Friday, May 30, 2008

**Breaking News**: Crisis at the AMB, or, The Tale of the Allergist's Patient

Dear Mouse,


Oh. My. God.

It's been said that absence makes the Hart grow fonder, that all love must be tested or it cannot know its power, that faith without doubt is a dead faith, and other pronouncements as well. I have to believe in this. I have to believe that the little curve balls The Divine likes to throw our way just when we think we've got it made are His/Her way of saying They Love Us.

No, I am not talking about my personal life. Or, well, yes, I am!! because what could be more personal to a Hart than what she puts in her body. (I am leaving that sentence as-is. Don't even say it.)

I'll make this brief as it is almost too horrifying to be true.

I, the Boo, Food Blogger and devoted Patron of All Things Tasty, have recently been to the doctor. Ok,the Naturopath,for allergy/nutrition advice. VERY highly recommended, as you know, by two of our gorgeous friends, now healed from chronic conditions and glowing enviably. Similarly plagued, I decided to follow in their footsteps.

One consultation, a blood test, and a 'wellness plan' later,the results came back.


I am about to embark on a restricted diet the likes of which I have never attempted before. Usuallly, I have the staying power of a candle in the wind (I tried the "Master Cleanser" once for four hours and then had a sandwich) BUT this time,I am determined.

Here is where you,and the slowly-building AMB community, come in.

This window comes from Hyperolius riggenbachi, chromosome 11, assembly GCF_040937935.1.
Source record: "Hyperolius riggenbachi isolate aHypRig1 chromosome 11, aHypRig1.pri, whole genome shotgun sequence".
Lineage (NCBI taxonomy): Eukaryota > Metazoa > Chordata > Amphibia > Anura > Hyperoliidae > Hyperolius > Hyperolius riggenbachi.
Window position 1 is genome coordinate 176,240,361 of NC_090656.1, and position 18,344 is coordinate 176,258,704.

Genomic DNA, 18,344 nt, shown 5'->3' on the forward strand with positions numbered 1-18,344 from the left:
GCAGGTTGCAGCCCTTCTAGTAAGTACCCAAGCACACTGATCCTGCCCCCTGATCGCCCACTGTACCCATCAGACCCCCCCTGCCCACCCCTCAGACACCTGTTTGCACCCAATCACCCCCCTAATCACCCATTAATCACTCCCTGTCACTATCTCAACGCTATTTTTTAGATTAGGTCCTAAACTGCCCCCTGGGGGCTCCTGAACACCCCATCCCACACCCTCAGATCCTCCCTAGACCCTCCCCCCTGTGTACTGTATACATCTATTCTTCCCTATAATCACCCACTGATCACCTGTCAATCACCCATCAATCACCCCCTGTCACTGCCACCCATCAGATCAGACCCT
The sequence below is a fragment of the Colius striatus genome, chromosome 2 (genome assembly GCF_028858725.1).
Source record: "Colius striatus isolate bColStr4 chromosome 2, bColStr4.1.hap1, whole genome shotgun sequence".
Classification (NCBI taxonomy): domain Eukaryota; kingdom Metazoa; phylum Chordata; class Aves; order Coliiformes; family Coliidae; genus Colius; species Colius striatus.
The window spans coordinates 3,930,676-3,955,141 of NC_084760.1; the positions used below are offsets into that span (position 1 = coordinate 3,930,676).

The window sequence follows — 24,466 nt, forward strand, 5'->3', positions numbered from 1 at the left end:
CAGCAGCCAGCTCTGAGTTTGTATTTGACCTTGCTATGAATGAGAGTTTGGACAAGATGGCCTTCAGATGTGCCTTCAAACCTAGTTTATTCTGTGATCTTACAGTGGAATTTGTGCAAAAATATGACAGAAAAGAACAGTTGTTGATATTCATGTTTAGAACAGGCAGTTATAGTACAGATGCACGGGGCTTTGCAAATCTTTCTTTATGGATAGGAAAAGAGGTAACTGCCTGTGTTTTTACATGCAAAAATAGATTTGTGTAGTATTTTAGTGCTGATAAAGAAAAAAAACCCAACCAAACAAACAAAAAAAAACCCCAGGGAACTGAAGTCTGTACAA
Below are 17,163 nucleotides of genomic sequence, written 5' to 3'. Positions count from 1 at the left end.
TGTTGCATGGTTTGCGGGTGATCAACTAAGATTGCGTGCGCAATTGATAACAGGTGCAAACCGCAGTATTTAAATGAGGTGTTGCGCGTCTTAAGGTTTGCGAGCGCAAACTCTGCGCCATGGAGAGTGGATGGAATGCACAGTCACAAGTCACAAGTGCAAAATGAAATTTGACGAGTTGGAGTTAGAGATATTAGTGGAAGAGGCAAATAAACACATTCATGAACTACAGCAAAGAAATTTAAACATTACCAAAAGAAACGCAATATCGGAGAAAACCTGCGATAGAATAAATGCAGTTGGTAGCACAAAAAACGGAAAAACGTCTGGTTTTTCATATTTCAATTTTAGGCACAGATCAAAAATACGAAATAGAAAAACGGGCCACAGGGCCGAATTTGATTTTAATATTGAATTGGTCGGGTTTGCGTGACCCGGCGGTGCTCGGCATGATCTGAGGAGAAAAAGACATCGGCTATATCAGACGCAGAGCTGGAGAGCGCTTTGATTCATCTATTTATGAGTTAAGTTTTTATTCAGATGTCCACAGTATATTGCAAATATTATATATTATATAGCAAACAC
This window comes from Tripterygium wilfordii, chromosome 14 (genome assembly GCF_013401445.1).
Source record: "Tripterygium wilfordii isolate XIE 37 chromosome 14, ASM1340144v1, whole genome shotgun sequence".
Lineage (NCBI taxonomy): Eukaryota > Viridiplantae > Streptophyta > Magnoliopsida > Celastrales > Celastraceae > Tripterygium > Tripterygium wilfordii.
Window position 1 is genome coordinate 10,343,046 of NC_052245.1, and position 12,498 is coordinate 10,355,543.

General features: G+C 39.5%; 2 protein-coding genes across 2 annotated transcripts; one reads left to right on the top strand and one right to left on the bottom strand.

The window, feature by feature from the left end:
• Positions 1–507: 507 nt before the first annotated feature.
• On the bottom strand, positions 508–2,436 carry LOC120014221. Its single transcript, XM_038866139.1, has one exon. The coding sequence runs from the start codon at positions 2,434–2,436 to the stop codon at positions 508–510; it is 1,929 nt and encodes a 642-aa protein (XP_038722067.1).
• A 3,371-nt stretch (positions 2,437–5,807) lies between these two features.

STARTING MONDAY,I will embark on the prescribed Elimination Diet below. I will post reports of my progress and creative new recipes as I go. Most importantly, I will be accountable to you all for sticking to it. I need your help and encouragement and bad jokes.


I, The Boo, do solemnly vow to

Abstain from my Major Allergens for FOUR MONTHS. These are:
DAIRY (all forms!!!)

& SUGAR (only agave nectar or stevia. But I forget for how long on this one)

Abstain from the following for ONE WEEK to test, after which I will add each back in one at a time:

Saving graces: coffee ok. most alcohol ok. other nuts ok. olive oil ok. rice pasta ok.

Send your recipes,your thoughts, your encouragements, and remind me it's not forever. I'll let you know how it goes. For breakfast I had a baguette with brie cheese and tomato...a swan song, if you will.

The Boo

Tuesday, May 27, 2008

Poll Results: Viva Las Microwaves!

Microwaves are:
Good Only For Popcorn and Day-Old Takeout: 3 votes
Turning us Into Mutants, one Frozen Burrito at a Time: 5 votes
As Deserving of Love as Ovens. Smaller, Faster, Sexier Ovens: 6 votes

I've lived sans microwave for the past six years because, okay, I'm cheap and lack counter space. Every so often when I pull a container of chicken soup out of the freezer I have a pang when I think about how many hours it'll be before I can have my first hot spoonful. Mostly, though, our mother's paranoia about not standing in front of the microwave lest your ovaries shrivel has made me think the next generation who grew up eating nuked babyfood will have ten-headed children. But you, gentle readers, sweet micro-lovers, are making me give this another thought. After all, what is mutation if not evolution? And I do love me some popcorn.

Friday, May 23, 2008

This Bird did not Die in Vain

Dear Boo,